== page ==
“Accessibility isn’t just a moment in time for Microsoft,” says Kevin Peesker, President of Microsoft Canada. “One in seven Canadians has a disability. This is a sobering statistic, and according to the federal government we can only expect this number to grow given our aging population.”
“Empowerment is at the core of the tech industry,” writes Michelle Simmons, Microsoft Asia-Pacific’s General Manager of Southeast Asia New Markets. “When we talk about empowering people, we simply mean that with the right tools, anyone can become anything. Empowerment, therefore, is key to building a diverse and inclusive workforce.” Here are her suggestions for driving diversity and inclusion.
“Companies are often held back by a perception that recruiting people with disabilities is too difficult and costly,” says Jill Miller, in a special report in the Financial Times. Jill Miller is the Diversity and inclusion adviser at the UK’s Chartered Institute of Personnel and Development. “However, a lot of the ‘reasonable adjustments’ are low-cost and relatively easy to implement.”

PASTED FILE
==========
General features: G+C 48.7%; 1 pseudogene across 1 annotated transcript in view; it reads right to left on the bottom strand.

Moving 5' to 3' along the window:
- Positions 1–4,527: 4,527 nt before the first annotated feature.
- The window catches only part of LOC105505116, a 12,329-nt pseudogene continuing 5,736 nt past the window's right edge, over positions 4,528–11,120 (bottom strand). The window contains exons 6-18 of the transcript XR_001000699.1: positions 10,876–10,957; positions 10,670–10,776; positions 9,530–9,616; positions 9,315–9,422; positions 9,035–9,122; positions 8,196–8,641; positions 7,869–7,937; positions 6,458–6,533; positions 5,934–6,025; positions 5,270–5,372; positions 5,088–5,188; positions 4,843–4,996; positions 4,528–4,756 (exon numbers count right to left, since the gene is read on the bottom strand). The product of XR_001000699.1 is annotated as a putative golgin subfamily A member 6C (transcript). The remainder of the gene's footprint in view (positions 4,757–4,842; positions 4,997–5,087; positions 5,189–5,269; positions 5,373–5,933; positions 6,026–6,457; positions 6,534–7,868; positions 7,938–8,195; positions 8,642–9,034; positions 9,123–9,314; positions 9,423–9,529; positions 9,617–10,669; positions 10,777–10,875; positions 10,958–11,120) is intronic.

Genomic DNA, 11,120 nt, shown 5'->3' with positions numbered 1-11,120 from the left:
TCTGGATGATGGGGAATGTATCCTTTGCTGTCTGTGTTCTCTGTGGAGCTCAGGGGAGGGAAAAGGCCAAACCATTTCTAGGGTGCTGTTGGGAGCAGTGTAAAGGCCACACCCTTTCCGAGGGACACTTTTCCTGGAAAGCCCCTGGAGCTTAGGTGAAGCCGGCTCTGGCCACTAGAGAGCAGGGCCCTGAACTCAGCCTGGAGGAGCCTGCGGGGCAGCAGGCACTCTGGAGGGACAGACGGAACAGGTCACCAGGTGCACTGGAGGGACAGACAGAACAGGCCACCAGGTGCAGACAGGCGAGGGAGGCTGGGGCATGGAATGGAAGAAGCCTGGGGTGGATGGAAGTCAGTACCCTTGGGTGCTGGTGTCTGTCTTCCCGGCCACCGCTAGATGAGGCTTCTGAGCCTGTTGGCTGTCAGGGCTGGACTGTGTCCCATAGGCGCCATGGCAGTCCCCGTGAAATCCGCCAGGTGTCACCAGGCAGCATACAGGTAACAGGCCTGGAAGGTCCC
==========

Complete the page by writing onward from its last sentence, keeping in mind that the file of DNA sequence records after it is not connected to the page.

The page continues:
Skype has several improvements to its accessibility on the way, as part of Microsoft’s mission to “make technology more accessible and empower people to achieve more.” According to an article on Microsoft’s news site ON-MSFT, the Skype development team has been using user feedback and comments to address “accessibility issues.”
Tech giant Microsoft is constantly looking for ways to not only increase its market share, but also do so in ways which enhance the experience of both existing and new customers. The company has revamped its OneNote notetaking application, which was originally targeted at businesses and college students, to accommodate the growing number of elementary and high school students who now use one-to-one devices in the classroom.
Microsoft has published Accessibility: A Guide for Educators to help educators empower students with accessible technology that enables personalized learning. This guide provides information about accessibility and accessible technology to ensure that all students, regardless of their abilities, have equal access to learning and technology.